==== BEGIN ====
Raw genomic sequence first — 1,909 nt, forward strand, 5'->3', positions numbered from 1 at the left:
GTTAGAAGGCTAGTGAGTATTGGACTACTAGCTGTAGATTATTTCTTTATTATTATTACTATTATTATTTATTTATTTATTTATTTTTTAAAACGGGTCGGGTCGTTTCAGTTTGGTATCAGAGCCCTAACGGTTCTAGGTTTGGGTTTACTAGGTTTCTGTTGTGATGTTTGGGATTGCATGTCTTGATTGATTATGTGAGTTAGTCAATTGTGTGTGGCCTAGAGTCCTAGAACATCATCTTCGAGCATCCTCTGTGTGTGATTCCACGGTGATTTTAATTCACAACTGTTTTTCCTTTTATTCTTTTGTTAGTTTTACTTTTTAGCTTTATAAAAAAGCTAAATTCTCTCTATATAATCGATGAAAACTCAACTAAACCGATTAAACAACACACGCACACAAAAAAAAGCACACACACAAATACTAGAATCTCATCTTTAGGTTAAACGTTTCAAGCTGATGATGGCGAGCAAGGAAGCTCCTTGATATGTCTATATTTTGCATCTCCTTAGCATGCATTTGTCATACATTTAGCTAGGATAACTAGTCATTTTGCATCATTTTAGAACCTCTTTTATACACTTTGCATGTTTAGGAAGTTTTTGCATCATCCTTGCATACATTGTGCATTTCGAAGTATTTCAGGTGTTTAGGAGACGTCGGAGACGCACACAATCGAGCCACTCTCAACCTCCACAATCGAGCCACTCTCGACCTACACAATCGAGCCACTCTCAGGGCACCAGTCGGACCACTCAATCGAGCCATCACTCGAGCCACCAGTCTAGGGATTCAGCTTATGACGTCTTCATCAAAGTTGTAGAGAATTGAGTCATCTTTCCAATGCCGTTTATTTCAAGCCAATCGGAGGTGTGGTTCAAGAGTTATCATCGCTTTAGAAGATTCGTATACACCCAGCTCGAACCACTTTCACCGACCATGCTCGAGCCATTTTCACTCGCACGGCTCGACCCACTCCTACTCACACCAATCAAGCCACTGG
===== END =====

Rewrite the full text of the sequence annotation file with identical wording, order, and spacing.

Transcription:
Raw genomic sequence first — 1,909 nt, forward strand, 5'->3', positions numbered from 1 at the left:
GTTAGAAGGCTAGTGAGTATTGGACTACTAGCTGTAGATTATTTCTTTATTATTATTACTATTATTATTTATTTATTTATTTATTTTTTAAAACGGGTCGGGTCGTTTCAGTTTGGTATCAGAGCCCTAACGGTTCTAGGTTTGGGTTTACTAGGTTTCTGTTGTGATGTTTGGGATTGCATGTCTTGATTGATTATGTGAGTTAGTCAATTGTGTGTGGCCTAGAGTCCTAGAACATCATCTTCGAGCATCCTCTGTGTGTGATTCCACGGTGATTTTAATTCACAACTGTTTTTCCTTTTATTCTTTTGTTAGTTTTACTTTTTAGCTTTATAAAAAAGCTAAATTCTCTCTATATAATCGATGAAAACTCAACTAAACCGATTAAACAACACACGCACACAAAAAAAAGCACACACACAAATACTAGAATCTCATCTTTAGGTTAAACGTTTCAAGCTGATGATGGCGAGCAAGGAAGCTCCTTGATATGTCTATATTTTGCATCTCCTTAGCATGCATTTGTCATACATTTAGCTAGGATAACTAGTCATTTTGCATCATTTTAGAACCTCTTTTATACACTTTGCATGTTTAGGAAGTTTTTGCATCATCCTTGCATACATTGTGCATTTCGAAGTATTTCAGGTGTTTAGGAGACGTCGGAGACGCACACAATCGAGCCACTCTCAACCTCCACAATCGAGCCACTCTCGACCTACACAATCGAGCCACTCTCAGGGCACCAGTCGGACCACTCAATCGAGCCATCACTCGAGCCACCAGTCTAGGGATTCAGCTTATGACGTCTTCATCAAAGTTGTAGAGAATTGAGTCATCTTTCCAATGCCGTTTATTTCAAGCCAATCGGAGGTGTGGTTCAAGAGTTATCATCGCTTTAGAAGATTCGTATACACCCAGCTCGAACCACTTTCACCGACCATGCTCGAGCCATTTTCACTCGCACGGCTCGACCCACTCCTACTCACACCAATCAAGCCACTGG